As an expat, I was trying to avoid making a public comment on the state of emergency in Trinidad. I’m not there, haven’t been there for a while, so I have no real concept of what’s going on a daily basis.
And here comes the ‘but’
One of the things I’ve always been proud of is good or ill you can say your piece and they’re always people who would. You don’t have to like them or what they were saying but they could and often times did.
In 2003 Trinidad was tied for 5th with Denmark in the World Press Freedom index and it was moment of true pride for me. Since then we’ve consistently slid down the ladder and in the 2010 index, we lay sandwiched between Latvia and Poland in 30th.
To compile this index, Reporters Without Borders prepared a questionnaire with 43 criteria that assess the state of press freedom in each country. It includes every kind of violation directly affecting journalists (such as murders, imprisonment, physical attacks and threats) and news media (censorship, confiscation of newspaper issues, searches and harassment). And it includes the degree of impunity enjoyed by those responsible for these press freedom violations.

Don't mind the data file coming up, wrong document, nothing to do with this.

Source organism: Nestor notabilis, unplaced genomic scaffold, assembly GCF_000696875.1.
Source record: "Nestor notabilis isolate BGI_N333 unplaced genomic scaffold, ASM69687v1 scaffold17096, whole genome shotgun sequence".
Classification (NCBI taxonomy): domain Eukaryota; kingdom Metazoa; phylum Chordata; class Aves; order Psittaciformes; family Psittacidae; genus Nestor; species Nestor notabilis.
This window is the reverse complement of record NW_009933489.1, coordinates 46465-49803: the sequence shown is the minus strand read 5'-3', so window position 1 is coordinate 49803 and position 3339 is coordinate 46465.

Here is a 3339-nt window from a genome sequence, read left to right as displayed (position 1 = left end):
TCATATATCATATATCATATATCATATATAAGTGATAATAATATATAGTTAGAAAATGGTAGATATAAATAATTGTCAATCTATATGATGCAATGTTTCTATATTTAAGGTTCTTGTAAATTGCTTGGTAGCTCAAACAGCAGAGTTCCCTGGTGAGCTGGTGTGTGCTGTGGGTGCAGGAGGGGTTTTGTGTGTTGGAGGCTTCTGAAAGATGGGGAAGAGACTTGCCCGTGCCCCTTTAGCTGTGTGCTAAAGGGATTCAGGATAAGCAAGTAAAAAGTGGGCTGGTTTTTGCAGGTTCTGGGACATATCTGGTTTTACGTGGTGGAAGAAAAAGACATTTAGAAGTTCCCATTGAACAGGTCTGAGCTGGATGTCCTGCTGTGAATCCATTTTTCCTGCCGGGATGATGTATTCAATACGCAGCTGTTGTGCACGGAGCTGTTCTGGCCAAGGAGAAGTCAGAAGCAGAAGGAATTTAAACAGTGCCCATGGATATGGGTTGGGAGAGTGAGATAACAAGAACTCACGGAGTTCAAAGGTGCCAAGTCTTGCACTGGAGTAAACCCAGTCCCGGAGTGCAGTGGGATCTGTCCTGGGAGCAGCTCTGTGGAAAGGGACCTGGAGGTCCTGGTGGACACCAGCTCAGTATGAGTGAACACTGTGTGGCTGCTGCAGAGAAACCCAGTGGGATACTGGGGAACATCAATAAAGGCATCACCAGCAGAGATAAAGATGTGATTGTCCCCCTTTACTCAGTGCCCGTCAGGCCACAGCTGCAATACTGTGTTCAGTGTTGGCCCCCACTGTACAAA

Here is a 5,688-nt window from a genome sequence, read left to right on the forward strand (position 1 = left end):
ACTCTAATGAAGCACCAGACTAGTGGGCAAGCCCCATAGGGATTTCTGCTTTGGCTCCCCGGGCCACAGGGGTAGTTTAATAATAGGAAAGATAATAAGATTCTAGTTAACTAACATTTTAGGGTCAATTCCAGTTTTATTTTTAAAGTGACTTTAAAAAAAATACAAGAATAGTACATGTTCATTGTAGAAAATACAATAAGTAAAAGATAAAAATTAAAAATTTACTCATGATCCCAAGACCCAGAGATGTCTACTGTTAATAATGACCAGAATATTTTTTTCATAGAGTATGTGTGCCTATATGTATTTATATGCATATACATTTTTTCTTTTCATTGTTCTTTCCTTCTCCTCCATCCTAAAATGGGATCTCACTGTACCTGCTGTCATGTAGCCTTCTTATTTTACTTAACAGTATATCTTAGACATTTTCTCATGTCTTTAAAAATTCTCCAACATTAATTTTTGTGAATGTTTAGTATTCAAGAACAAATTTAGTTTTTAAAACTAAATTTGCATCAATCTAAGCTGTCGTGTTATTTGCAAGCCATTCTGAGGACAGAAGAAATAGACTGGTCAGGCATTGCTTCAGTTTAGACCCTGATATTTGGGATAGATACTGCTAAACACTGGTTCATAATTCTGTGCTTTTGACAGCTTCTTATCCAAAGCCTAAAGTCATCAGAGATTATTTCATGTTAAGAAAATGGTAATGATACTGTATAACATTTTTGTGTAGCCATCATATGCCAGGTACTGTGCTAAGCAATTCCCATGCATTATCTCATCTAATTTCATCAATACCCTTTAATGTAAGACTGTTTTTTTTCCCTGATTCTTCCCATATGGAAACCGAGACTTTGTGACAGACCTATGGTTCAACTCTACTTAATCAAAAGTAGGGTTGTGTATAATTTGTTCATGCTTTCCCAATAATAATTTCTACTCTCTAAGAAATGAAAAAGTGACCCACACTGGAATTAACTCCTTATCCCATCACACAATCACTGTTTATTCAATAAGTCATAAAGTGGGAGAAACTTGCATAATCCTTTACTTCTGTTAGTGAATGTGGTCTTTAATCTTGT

I thought I would be content to keep my mouth closed and let the state of emergency pass and for the government to realise what an abject failure that particular exercise was until this showed up in my news feed. Really, we’re keeping company with Egypt and China? For all the wrong reasons no less? Drafting legislation to deal with the regulation and monitoring of social media? Have these people been paying attention? What kind of backward, ignorant, clueless thinking is that? Oh wait, it’s the same kind of thinking that brought the state of emergency into play in the first place.